To sum up, the coronavirus crisis has made the need for high-speed, reliable internet clear. The current isolation period is a gentle reminder to authorities concerned about the necessity of an adequate internet connectivity and higher bandwidth in rural India that can potentially connect us and enable us to have a better healthcare facility all the time.

References

[1] Telemedicine Practice Guidelines; https://www.mohfw.gov.in/pdf/Telemedicine.pdf
[2] Rural Health Statistics; https://www.thehinducentre.com/resources/article31067514.ece/binary/Final%20RHS%202018-19_0-compressed.pdf
[3] National Telemedicine Portal; https://nmcn.in/about.php
[4] Indian Public Health Standards; https://nhm.gov.in/index1.php?lang=1&level=2&sublinkid=971&lid=154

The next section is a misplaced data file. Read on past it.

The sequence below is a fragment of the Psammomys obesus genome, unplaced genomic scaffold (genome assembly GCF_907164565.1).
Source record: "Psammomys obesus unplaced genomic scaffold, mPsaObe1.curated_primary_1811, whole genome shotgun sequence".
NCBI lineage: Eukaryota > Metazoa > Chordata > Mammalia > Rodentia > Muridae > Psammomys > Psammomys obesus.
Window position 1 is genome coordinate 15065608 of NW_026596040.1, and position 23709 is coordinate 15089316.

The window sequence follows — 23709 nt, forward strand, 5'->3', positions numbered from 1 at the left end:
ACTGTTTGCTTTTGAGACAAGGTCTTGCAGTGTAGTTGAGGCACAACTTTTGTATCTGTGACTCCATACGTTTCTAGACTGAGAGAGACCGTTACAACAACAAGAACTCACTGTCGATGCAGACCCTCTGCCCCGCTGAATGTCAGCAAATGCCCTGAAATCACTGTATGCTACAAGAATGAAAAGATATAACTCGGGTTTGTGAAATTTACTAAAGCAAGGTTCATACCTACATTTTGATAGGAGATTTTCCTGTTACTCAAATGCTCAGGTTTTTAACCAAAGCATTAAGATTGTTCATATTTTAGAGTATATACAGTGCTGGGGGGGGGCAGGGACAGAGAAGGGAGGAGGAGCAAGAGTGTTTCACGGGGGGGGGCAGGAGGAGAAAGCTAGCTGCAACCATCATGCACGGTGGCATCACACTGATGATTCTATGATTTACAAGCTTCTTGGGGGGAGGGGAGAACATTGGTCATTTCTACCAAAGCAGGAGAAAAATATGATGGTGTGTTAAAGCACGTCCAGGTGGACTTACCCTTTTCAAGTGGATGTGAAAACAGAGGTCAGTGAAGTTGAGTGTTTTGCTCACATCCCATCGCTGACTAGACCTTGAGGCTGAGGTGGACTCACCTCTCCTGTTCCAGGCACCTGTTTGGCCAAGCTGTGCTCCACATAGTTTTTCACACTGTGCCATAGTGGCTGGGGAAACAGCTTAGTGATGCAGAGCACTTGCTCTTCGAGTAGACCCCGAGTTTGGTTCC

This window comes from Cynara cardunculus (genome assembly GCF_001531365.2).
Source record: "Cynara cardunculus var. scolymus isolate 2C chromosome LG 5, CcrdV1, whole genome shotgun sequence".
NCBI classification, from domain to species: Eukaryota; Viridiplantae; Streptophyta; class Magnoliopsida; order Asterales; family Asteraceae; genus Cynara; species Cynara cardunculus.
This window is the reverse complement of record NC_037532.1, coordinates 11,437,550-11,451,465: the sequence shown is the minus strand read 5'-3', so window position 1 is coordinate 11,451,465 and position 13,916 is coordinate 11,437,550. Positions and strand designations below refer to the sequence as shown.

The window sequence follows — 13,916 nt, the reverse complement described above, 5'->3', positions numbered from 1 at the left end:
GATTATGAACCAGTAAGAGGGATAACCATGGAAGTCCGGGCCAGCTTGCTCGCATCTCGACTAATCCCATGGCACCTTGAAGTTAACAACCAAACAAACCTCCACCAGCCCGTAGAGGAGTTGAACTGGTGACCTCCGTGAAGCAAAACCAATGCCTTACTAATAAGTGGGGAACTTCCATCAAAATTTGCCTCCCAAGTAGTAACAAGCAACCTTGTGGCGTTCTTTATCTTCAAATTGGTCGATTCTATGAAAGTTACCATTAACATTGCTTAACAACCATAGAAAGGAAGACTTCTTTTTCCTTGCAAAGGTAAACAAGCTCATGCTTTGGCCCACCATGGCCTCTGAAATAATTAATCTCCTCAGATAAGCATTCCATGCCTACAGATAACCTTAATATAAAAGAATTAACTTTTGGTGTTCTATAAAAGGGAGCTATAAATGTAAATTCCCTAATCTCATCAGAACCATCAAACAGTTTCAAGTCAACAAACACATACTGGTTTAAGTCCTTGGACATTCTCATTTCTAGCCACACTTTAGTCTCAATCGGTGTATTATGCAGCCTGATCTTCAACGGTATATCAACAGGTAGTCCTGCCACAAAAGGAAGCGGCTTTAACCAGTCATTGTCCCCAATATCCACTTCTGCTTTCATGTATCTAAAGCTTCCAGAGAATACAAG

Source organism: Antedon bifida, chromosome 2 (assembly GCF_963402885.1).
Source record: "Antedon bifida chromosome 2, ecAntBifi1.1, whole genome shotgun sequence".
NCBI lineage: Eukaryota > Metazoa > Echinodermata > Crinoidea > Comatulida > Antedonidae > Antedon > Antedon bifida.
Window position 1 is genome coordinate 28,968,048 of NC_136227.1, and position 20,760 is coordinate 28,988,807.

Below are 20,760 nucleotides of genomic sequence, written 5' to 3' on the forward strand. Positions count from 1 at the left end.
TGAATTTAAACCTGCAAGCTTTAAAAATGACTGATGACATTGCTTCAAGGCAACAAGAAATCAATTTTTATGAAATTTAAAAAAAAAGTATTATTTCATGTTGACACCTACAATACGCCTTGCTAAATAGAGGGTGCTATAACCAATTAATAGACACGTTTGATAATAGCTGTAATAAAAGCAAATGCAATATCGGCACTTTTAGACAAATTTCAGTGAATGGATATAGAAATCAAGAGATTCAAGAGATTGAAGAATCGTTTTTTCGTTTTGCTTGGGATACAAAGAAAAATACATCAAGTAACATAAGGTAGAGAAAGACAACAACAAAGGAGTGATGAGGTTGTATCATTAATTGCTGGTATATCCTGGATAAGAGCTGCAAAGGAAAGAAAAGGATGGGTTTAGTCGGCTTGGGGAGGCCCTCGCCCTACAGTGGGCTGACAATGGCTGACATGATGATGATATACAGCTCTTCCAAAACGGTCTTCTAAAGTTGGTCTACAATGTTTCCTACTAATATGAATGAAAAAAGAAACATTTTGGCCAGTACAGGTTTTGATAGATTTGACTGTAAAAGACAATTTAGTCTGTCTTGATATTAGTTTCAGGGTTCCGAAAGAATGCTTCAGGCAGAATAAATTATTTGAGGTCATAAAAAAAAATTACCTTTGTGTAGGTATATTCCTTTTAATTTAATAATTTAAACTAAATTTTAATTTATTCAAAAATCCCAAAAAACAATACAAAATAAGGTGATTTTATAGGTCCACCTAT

[5] Hu et al. (2006). Mobile telemedicine sensor networks with low-energy data query and network lifetime considerations. Mobile Computing, IEEE Transactions on, 5(4), 404-417; 10.1109/TMC.2006.1599408
[6] HealthIT.Gov; https://www.healthit.gov/faq/what-recommended-bandwidth-different-types-health-care-providers

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Why India need low-cost and high-bandwidth connectivity models in a time of isolation?

The World Health Organisation (WHO) declared COVID-19 as a global pandemic on March 11, 2020, with growing cases getting detected in over 100 countries globally. Subsequently, WHO pushed to take ‘aggressive’ on 17th March 2020 action fearing that some countries may be moving towards community transmission.

To date, 30th March 2020, there are more than 700,00 COVID-19 cases and more than 35000 deaths are reported[1]. The director-general of WHO, Tedros Adhanom Ghebreyesus in conference stressed the vulnerabilities to be faced by ill-prepared ‘weak’ countries that have poor public health systems. South Asia has seen a total of 2000 cases as of 30th March 2020 and over 1100 cases are registered in India.